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Modern Languages in Primary Schools Initiative Abolished

Posted by SchoolDays Newshound on 08/12/2011. Tags: Teachers News Primary School News Educations And Politics

text re imageResponse by Tanya Flanagan, National Coordinator, Modern Languages in Primary Schools Initiative' to this weeks budget proposal to abolish the 'Modern Languages in Primary Schools Initiative' 

The budget announcements included a proposal to abolish the Modern Languages in Primary Schools Initiative with immediate effect. As you can appreciate, we are absolutely devastated by this announcement which comes at the end of a year when we have been congratulated at every review meeting with the DES in terms of how we have continued to maintain and deliver excellent services while achieving SIGNIFICANT efficiencies.
We support modern languages in over 550 schools nationally with a core team of just 6 people. We provide training, resources and school-based support as well as funding 300 visiting teachers who deliver the programme in schools nationwide….all within a budget of under €2 million, and not the €2.5 million erroneously quoted in the budget documents.
In terms of policy, we are already years behind our commitments under the Barcelona Agreement and the Lisbon Strategy – these agreements called for systems to be in place to facilitate early language learning of at least two foreign languages by 2010 .….Even more incredibly, all EU countries, including Ireland, ratified recommendations in NOVEMBER 2011 in which we have pledged to “step up their efforts” to implement the Barcelona Agreement!!! Please see -
As recently as October the Royal Irish Academy published their National Languages Strategy which called for “the Modern Languages in Primary Schools Initiative (to)be integrated into the mainstream curriculum, as strongly recommended by the Expert Group on Future Skills Needs (2005) and the Council of Europe Policy Profile (2008) document, rather than being limited to extra-curricular time and to a portion of schools”. A Dept. of Enterprise, Trade and Innovation report also quoted in the RIA strategy and states that “the widespread but erroneous perception that ‘English is enough’ militates against the kind of plurilingual ambitions and achievements common in non-anglophone EU member states. The most recent strategy and action plan issued by the Department of Enterprise, Trade and Innovation argues that ‘the main challenge for Ireland…is to become a truly multilingual society, where the ability to learn and use two or more languages is taken for granted and fostered at every stage of the education system and through lifelong education”.
In such difficult economic times, how can this decision be justified??? Over 14 years of expertise will be lost to the system and a whole generation of our children will be placed at an even greater disadvantage as they try to compete for jobs with our fellow Europeans. This decision will result in the only children accessing modern language classes being the privileged classes who can afford to pay for them – a return to the situation of 20 years ago. It will also result in over 300 more teachers on the live register.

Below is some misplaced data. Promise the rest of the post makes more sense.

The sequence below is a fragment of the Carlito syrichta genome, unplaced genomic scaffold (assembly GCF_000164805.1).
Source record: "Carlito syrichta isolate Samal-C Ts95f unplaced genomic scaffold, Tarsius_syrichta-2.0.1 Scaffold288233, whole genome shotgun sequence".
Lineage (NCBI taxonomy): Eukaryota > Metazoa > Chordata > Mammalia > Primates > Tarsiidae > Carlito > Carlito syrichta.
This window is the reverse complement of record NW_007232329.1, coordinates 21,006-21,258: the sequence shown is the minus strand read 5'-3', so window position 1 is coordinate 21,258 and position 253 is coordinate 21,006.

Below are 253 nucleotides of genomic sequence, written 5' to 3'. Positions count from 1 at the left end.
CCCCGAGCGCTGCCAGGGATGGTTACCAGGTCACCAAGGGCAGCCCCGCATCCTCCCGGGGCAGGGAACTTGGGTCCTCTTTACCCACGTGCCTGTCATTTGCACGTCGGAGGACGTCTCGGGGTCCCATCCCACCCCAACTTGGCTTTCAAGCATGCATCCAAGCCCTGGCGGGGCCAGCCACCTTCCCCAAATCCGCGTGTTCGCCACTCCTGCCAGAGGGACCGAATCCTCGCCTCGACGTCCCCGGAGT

(12-12-2011 14:03)

Such a crazy decision! This project should not be abolished. On the contrary, it needs to be expanded to ALL primary schools in Ireland and modern languages should be made an integral part of the primary curriculum if our children, our businesses and our economy is to compete in a global market. It is said that "language is the light of the mind" - it exposes us to new cultures, new horizons and helps us better understand English. In essence it is how we learn to learn. And i truly believe that is what the MLPSI has achieved and is capable of building on yet further if the project is allowed to continue.


(08-12-2011 22:05)

So short sighted. This is really terrible. Such a tiny amount of money and so much good. I would say that this was not a thought out cut at all.

prabhakara Rao

(17-01-2012 04:20)

This is against UNECO Recomdations and EU committments to encourage multilingualism


(09-12-2011 12:33)

An online petition has been set up for people to register their support for keeping the Modern Languages in Primary Schools Initiative - visit to add your support


(02-03-2012 22:29)

It's a pity that the 'Modern Languages' project has always so assiduously ignored the presence of Irish in the curriculum. All pupils in the state already learn a second language (Irish) but the project has ignored this in their limited perspective and self interest. Their insistence on 'Modern Languages', which as a curricular area does not include Irish, is disingenuoius. This project has been flawed from the start in their snobbish anti-Irish language elitism. The well-established and relatively successful teaching of Irish should be seen as the bridge to positive language awareness and attitudes.

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